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Re: st: Competing Cause Mortality


From   May Boggess <mboggess@stata.com>
To   statalist@hsphsun2.harvard.edu
Subject   Re: st: Competing Cause Mortality
Date   02 Jun 2004 13:06:29 -0500

On Wednesday, Shawn asked about competing risks analysis:

> I am trying to do an analysis of competing-cause mortality. I have a
> mortality dataset where I have death (yes/no) and among those who died,
> whether it was a specific type of death (yes/no).

> Initially, I used stset with any-cause death as my failure, then repeated
> the analysis with type-specific death as failure. I've been told that's
> incorrect, because it treats those who died from another cause as just being
> censored, and doesn't allow me to examine whether my exposure of interest
> also increases the non-specific cause of death. I was told I need to do
> competing-cause mortality, to see how my exposure impacts both the
> type-specific and the other causes of death.

Tero Kivela gave the following suggestions:
> 
> Enzo Coviello's very handy -stcompet- ado-file will solve your problem if
> you need a Kaplan-Meire type analysis. If you need an equivalent of 
> Cox regression, Stata doen not help you (yet). 
 
It is possible to use Cox regression for competing risks in Stata. 
There is a very nice paper by Lunn and McNeil 
"Applying Cox regression to competing risks" Biometrics 51, 524-532, June 1995.
They go through a number of different methods, none of which is the method
mentioned in the multiple risk FAQ. 

Below is the example from a response to a Statalist question I gave
a few weeks go. 

Here I will give examples of the different methods. I am going to keep
it relatively simple by sticking to non-repeated failures, in other
words, each subject is either censored or suffers one event, which in
this example will be one of two types.

First I need to create an appropriate dataset. I will begin with the
following:

 clear
 sysuse cancer
 set seed 12345
 drop died
 gen id=_n
 move id st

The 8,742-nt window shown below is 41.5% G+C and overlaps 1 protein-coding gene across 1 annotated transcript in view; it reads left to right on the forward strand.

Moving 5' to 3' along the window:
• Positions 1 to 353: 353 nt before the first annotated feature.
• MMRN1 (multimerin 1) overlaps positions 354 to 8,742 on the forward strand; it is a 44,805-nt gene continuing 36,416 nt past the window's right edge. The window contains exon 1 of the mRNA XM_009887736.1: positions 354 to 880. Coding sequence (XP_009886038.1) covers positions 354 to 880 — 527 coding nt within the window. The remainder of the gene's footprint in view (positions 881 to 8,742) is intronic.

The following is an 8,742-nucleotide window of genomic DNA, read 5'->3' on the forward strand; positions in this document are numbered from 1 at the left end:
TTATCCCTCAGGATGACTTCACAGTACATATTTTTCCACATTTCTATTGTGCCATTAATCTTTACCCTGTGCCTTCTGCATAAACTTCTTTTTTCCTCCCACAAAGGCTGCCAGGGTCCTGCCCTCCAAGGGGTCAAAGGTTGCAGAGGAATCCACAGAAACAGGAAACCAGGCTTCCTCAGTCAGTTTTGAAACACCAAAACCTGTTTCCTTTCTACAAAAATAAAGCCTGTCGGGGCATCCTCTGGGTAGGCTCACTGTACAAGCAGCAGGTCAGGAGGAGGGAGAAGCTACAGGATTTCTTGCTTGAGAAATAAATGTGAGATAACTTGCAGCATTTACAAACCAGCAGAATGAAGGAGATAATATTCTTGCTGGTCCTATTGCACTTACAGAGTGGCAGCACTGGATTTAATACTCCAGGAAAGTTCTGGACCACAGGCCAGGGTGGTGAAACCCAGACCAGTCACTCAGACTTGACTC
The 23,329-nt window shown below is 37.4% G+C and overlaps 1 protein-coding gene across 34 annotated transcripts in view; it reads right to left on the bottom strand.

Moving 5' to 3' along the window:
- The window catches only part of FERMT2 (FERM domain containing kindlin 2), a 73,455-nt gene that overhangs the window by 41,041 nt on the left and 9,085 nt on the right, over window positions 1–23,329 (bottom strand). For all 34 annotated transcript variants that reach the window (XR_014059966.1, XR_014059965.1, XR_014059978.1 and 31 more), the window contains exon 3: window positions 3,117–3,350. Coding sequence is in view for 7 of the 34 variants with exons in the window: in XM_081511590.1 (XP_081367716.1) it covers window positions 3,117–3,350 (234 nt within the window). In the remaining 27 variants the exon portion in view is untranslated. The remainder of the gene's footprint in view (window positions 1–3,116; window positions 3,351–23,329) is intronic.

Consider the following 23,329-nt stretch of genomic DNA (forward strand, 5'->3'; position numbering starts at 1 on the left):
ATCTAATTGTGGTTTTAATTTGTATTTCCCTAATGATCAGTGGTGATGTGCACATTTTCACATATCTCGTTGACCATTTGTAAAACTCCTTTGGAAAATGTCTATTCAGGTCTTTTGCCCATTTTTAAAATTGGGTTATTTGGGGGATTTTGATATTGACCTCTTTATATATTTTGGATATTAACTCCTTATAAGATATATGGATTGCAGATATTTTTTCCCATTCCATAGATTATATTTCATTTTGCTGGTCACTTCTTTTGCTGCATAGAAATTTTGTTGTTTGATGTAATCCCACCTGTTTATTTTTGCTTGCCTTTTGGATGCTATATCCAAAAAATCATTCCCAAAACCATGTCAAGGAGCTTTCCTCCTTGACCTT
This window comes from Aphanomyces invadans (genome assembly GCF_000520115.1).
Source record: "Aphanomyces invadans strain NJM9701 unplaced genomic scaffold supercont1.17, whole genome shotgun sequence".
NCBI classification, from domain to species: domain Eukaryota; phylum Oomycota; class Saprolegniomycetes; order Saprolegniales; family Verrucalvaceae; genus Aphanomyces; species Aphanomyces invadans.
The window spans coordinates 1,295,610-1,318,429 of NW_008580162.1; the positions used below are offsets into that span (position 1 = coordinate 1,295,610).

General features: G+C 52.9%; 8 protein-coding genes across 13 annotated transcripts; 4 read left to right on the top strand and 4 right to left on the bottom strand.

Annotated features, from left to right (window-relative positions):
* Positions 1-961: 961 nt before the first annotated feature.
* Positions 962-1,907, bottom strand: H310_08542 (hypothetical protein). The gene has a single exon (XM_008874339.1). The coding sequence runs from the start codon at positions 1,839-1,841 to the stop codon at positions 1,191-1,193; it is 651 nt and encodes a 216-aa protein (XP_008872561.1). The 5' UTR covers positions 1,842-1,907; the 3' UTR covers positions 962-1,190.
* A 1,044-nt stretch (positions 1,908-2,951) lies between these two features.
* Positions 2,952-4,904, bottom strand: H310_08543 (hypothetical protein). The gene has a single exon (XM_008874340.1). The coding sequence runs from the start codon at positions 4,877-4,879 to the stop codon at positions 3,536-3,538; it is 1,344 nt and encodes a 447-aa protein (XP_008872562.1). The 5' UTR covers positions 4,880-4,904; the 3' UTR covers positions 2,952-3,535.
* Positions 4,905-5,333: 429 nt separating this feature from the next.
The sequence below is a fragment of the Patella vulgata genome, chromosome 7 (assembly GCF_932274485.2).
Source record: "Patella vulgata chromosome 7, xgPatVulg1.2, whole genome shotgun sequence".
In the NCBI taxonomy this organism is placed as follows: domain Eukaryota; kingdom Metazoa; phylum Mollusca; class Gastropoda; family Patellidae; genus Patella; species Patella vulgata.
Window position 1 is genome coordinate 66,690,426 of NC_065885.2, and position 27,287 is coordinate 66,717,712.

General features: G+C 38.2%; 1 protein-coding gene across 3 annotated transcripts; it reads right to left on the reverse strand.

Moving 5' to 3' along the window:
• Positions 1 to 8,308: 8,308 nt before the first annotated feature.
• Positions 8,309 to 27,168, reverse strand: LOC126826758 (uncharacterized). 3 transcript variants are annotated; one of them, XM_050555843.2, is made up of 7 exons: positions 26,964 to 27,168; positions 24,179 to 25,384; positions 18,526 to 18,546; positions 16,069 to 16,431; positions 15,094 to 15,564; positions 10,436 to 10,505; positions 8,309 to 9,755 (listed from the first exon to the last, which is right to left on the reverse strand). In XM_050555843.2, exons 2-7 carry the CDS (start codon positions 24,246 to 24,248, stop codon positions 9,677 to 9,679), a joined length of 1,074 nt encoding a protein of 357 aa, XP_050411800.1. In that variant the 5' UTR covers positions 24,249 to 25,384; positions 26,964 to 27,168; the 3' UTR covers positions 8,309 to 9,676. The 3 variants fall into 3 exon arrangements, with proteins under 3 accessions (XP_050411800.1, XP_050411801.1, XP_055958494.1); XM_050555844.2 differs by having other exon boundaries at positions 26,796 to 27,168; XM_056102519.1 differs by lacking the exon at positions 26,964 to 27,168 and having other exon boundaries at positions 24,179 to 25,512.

gen death=int(uniform()*3)
 list

Here death=0 is censored and 1 and 2 are the competing events.

For competing risks is that we need one record for each failure type for
each subject. This is the "expanded" dataset. Continuing where we left
off:

 expand 2
 bysort id : gen type = _n
 gen status=(type==death)
 recode type (1=0)(2=1)
 list, sepby(id)
 stset studytime, f(status) 

Now we have two records per subject and status is our failure variable.
For each subject, having two zeroes means censored. We have the
following choices for models:

 * risk type as covariate with interactions (Lunn & McNeal Method A) 
 gen aget=age*type
 gen drugt=drug*type
 stcox type drug age drugt aget, nolog nohr cluster(id)
 estimates store methodA

 * risk type as covariate with interactions only (Lunn & McNeal Table 2)
 stcox type  drugt aget, nolog nohr cluster(id)
 estimates store table2

 * risk type as strata (as in FAQ)
 stcox drug age, strata(type) nolog nohr cluster(id)
 estimates store faq

 * risk type as strata with interactions (Lunn & McNeal Method B)
 stcox drug age drugt aget, strata(type) nolog nohr cluster(id)
 estimates store methodB


I have saved the estimates from each of the models so that if I wanted
to compare them I could do so as follows:

 estimates table _all, stats(aic bic)

-- May
mmb@stata.com

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